Manning is just days removed from his second trip to San Diego, the team he spurned back in 2004. He was outplayed by Philip Rivers, the Chargers quarterback who is in Southern California because Manning is not. And now it's official: Manning is playing the worst football of his career.
Come to think of it, maybe it's not such a good time to be having this discussion.
In any event, here are five reasons why Eli Manning is not an elite quarterback:
What it means to be elite: It's like entry into the Hall of Fame: only the best of the best get in. I say that there are only four elite quarterbacks in the National Football League right now: Tom Brady, Peyton Manning, Drew Brees, and Aaron Rogers. That's not a knock on anyone else, but those four are the cream of the crop. There's a second tier -- Tony Romo, Ben Roethlisberger, Eli Manning, etc. -- and those are very good quarterbacks. They're just not on the level of a Brady or a Peyton Manning. Very few in the history of the game have been.
Bad vs. out of sync: When Manning has an off day, he's bad. When Brady has an off day, he's out of sync. You can recover quickly from the out-of-sync mode. If you're bad, it's game over. Case in point: Brady's performance at the end of the Patriots' come-from-behind win last Sunday against the Cleveland Browns. Brady did not have a good game, and you could see his frustration that things just weren't clicking for the New England offense. Eventually, they did. In the Giants' loss to San Diego, Manning was bad. He stayed that way throughout the game.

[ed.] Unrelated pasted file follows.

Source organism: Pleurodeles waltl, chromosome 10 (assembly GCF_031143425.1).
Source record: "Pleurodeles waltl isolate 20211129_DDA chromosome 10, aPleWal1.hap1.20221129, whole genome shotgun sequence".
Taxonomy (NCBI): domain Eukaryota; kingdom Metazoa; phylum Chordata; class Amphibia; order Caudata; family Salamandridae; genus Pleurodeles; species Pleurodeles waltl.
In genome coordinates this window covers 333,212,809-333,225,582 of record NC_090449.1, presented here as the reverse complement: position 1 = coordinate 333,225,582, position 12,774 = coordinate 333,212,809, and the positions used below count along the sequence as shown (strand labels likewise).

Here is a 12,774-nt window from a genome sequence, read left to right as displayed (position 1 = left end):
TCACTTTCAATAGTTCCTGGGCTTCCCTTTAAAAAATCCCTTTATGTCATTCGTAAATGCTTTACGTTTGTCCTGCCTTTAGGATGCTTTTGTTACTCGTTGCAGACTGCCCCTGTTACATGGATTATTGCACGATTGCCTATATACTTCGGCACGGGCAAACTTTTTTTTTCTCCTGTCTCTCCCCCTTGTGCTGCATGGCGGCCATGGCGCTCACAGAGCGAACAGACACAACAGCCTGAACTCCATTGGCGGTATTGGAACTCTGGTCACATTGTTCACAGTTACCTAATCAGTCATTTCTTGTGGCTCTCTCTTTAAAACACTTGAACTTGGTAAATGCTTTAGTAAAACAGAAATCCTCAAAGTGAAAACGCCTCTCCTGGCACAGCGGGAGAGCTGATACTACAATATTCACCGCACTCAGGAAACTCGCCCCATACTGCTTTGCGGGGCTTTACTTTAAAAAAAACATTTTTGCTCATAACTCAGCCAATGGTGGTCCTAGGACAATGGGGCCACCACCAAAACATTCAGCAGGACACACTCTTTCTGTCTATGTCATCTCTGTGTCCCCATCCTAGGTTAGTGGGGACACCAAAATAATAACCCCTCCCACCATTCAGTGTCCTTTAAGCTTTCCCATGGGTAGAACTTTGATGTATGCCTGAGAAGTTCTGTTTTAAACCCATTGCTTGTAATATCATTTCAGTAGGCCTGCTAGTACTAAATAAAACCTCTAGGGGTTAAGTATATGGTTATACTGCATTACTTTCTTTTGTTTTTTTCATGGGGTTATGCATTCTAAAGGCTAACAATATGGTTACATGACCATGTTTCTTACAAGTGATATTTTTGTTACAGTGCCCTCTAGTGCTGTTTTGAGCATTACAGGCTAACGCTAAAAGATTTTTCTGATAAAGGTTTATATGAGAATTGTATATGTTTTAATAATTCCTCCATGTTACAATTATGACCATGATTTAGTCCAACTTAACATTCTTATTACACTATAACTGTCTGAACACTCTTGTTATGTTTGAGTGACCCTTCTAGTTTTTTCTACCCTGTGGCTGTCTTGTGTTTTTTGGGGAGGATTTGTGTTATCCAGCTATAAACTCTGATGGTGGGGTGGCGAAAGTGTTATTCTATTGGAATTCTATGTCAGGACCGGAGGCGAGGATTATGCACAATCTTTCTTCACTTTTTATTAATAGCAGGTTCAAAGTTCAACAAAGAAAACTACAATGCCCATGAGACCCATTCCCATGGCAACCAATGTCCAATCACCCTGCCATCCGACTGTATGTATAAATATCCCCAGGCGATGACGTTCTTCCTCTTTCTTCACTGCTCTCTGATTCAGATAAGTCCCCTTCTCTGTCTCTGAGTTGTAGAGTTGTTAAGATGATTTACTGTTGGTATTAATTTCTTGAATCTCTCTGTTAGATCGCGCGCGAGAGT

Yes, we're talking about playoffs: You certainly can't fault Manning for anything that's happened in the playoffs. In the 2007 postseason, he led the Giants to three road wins and a Super Bowl title. In the 2011 season, the Giants again won the Super Bowl with Manning leading the way. A two-time Super Bowl MVP, Manning has an 8-3 career record in the playoffs. That's not the issue. The issue is getting there. While it's far from being his fault, the Giants, if you include this year, have missed the playoffs in five of Manning's 10 seasons. Brady gets there every year and so does Peyton Manning.
Numbers don't lie: I agree that stats don't always tell the whole story, but when you compare Manning to the quarterbacks who are considered elite, while his numbers may be pretty good, they're not on the same level. His career quarterback rating (81.9) is far below that of Brady, Peyton Manning, Rodgers, and Brees. Those four have completion percentages in the 60s. Manning's is at 58.6. He's had great seasons, but leading the league in interceptions, which he's done twice and is again doing this year, is not desirable.
What have you done for me lately: Two years ago, you could actually make the case that Manning belonged in the elite quarterback discussion. Now, not so much. Last year, Manning's quarterback rating dropped to 87.2. With a league-high 20 interceptions this season, it's down to 74.2. His completion percentage, throwing yards, and touchdowns are down from a couple years ago as well. As you might expect, the Giants have struggled. While it's not all on him (New York has issues on both sides of the ball), an elite quarterback would do better.
None of this is to knock Manning. You don't have to be elite to be a Super Bowl MVP. You don't have to be elite to be a franchise quarterback. Maybe, then, the argument is a silly one to begin with. There are plenty of teams in the league who would take Manning. The Giants are one of them.
Charles Costello has followed the Giants for 30 years and was a beat reporter assigned to cover the team during the 1997 season. He writes about the Giants and New York Yankees on the Yahoo Contributor Network.
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